Sunday 18 June 2017

Summer driving tips: bends on country roads

Summer driving tips: bends on country roads

This is the time of year when leisure drivers go on leisure journeys on our roads, rather than restricting their hobby to motorways dedicated to it. These people are often unused to driving on country roads, and need to treated with caution. Often these people haven't yet learned their highway code -or worse, picked up third-hand misunderstanding of it from social media.

For leisure drivers, here is some advice to help them enjoy their hobby better, by driving safely with the users of the road who are trying to use it for work, important journeys such as to shops, and family duties.

"What do it I do if I come round a bend and find a cyclist in the middle of the lane?"

If you are asking this, you've already made the mistake. The question you should ask is: given there will be other road users on a British Road, how do I safely go round corners?

In a two lane road, you need to anticipate what could be behind the bend. Slow moving tractors, horses and cyclists heading the same direction and things to anticipate. You will implicitly be approaching them at a "closure speed" of the difference between their speed and yours. The faster you are going the, the more you endanger yourself -and, if it is a vulnerable road user, them. The secret here is to slow down for the bend, drop a gear to use the engine to help control yourself though the corner, and be prepared to break as soon as you see something in your lane. If, as you complete the turn, the road ahead is clear, you can accelerate out of it -as you will already be in a gear to do so. In a front wheel drive, this will straighten up the car's direction-so wait until the corner has been completed. Rear wheel drives will not straighten up this way, but you do still need to wait for visibility. The best cue here is actually the lines in the road centre: if the line on your side goes from solid to dashed, it means that visibility for a long distance is now considered adequate for overtaking, -time to speed up, if safe.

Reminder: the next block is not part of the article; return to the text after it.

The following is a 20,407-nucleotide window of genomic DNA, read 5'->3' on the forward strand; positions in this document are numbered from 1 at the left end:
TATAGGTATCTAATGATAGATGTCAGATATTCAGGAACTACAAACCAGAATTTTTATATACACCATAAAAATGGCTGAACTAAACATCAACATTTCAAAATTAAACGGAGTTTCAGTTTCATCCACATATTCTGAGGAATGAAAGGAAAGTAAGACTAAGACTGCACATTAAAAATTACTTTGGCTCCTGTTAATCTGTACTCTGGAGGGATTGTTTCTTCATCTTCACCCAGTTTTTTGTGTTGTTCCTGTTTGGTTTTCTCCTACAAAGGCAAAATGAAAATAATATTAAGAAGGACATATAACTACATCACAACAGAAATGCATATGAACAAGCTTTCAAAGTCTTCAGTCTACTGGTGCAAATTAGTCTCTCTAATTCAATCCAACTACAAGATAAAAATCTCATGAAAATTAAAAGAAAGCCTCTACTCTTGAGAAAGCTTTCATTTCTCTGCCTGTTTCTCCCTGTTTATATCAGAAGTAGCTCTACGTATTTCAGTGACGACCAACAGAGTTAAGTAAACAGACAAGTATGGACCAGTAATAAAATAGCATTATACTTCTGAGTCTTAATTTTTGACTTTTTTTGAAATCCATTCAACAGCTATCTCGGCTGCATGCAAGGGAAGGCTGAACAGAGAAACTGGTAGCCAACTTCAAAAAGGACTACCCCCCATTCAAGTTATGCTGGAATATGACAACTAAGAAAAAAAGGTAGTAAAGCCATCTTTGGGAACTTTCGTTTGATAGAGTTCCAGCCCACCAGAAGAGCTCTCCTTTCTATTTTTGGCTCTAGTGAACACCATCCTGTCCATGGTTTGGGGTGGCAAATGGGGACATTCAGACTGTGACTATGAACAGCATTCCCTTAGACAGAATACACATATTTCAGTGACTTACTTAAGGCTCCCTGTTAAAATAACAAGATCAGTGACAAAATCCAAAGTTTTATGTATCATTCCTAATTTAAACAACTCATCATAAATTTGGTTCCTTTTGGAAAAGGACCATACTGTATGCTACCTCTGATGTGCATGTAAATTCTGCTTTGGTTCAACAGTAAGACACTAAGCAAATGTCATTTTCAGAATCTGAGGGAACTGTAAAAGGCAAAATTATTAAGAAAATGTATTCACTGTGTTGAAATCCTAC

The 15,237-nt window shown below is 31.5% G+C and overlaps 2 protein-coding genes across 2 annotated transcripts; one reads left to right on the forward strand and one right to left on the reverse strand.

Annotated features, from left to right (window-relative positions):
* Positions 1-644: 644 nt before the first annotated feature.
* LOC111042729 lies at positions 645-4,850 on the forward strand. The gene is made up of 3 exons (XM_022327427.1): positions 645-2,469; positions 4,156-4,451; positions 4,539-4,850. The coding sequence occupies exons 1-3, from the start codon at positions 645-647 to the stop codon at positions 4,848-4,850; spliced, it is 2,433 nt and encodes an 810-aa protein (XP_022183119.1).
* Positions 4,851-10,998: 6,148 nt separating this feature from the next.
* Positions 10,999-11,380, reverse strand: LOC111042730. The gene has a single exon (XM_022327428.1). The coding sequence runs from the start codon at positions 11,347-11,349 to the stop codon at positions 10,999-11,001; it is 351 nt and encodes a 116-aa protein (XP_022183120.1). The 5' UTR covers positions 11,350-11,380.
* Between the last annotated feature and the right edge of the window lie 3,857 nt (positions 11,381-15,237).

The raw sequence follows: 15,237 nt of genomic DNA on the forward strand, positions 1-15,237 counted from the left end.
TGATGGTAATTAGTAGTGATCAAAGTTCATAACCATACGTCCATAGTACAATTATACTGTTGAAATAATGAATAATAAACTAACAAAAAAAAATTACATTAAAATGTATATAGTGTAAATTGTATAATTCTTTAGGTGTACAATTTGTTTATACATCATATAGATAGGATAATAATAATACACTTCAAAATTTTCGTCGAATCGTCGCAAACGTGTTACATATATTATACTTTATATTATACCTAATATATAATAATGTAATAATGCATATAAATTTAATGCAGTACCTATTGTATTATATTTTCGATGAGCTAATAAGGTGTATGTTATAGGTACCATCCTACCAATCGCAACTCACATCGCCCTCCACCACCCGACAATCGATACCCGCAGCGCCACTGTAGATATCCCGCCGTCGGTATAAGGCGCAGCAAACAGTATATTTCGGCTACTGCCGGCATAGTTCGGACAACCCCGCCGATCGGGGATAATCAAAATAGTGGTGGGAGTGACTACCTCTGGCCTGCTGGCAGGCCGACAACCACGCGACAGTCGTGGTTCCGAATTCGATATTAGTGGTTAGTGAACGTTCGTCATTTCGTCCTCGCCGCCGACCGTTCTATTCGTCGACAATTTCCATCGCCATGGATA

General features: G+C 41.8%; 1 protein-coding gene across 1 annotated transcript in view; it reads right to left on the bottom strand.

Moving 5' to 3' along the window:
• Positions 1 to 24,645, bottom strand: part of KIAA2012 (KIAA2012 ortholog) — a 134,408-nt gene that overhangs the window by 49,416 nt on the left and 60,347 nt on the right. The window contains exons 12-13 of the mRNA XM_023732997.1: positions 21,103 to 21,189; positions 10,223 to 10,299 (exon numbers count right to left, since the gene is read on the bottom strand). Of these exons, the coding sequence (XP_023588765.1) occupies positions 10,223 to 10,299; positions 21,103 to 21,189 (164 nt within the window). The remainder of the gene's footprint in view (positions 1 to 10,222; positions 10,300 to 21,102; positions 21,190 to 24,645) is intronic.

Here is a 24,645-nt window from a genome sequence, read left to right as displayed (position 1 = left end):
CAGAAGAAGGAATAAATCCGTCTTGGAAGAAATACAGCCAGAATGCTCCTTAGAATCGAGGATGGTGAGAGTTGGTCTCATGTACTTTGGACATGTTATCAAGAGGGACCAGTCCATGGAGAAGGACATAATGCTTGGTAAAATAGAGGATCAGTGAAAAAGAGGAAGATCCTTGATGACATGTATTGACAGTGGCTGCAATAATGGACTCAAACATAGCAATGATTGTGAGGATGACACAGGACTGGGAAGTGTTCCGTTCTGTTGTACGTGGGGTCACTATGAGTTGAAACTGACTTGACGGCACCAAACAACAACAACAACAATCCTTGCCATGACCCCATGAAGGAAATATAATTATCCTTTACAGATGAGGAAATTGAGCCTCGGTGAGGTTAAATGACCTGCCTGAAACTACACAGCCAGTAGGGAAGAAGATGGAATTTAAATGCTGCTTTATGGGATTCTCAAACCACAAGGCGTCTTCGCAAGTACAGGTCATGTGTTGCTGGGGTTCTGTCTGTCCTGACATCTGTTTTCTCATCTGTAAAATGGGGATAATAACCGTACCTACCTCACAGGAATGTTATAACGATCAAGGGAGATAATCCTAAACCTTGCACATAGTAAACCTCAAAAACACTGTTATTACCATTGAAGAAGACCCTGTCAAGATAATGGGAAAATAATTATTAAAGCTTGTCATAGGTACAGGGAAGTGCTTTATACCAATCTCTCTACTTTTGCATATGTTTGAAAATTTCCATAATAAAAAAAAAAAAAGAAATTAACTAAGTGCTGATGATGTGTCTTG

You also need to plan for something completely stationary in the road: a fallen tree, a crash, a broken down vehicle. Here the closure rate is even higher than for a horse or cyclist, so be prepared to brake fast.

The biggest risk in a two- lane road is coming round to find an oncoming vehicle heading towards you. Here the closure rate is your speed plus theirs, and any collision will be very destructive. This is a common problem when there are other leisure drivers on the roads, those without enough experience to have the judgment safe driving needs. These drivers may have overtaken a horse, tractor or car too late for safety. Motorbikes can be expected to do this too, especially on "classic" roads for their leisure rides, such as, near Bristol, the Wye Valley Road, and the Chepstow to Usk road followed by the A479 from Abergavenny to Mid Wales.

These overtaking cars and motorbikes are very dangerous because they are coming towards you so fast. Again, a controlled execution of the corner in a lower gear, holding onto the wheel (no texting here!) and being ready to switch from accelerator to brake pedal is the best way to prepare. Motorbikers will, if given a moment's chance, slide into the main traffic stream. Drivers who have misplanned an overtake are a different problem: there is often nowhere for them to go. These drivers often lack experience and react badly by trying to complete the overtake. Brake hard, don't be afraid to engage the ABS, and don't worry about the strange feeling you get though the brake pedal. This is the ABS at work. You can still steer the car at this point, so do try, while slowing down, to get the side of your lane. If the vehicle/bicycle/horse being overtaken brakes/slows down and move to the side, there may be room to avoid a head on collision. If such an incident happens, if you have a dashcam, send the video to the police. Someone else may have a video you could use as evidence too: search for your registration number on youtube to see.

If this all seems scary -don't panic! With practice and experience it will become easy. The key things are the "two-A's": attention and anticipation. If you look ahead, and anticipate the horse, the cyclist, the fallen tree -then every time you encounter this you are ready. And when you don't? Time to accelerate out the corner, getting to a safe speed for the next bit of road. Of course, if there is another bend, you should just stay at the current speed and plan the next corner.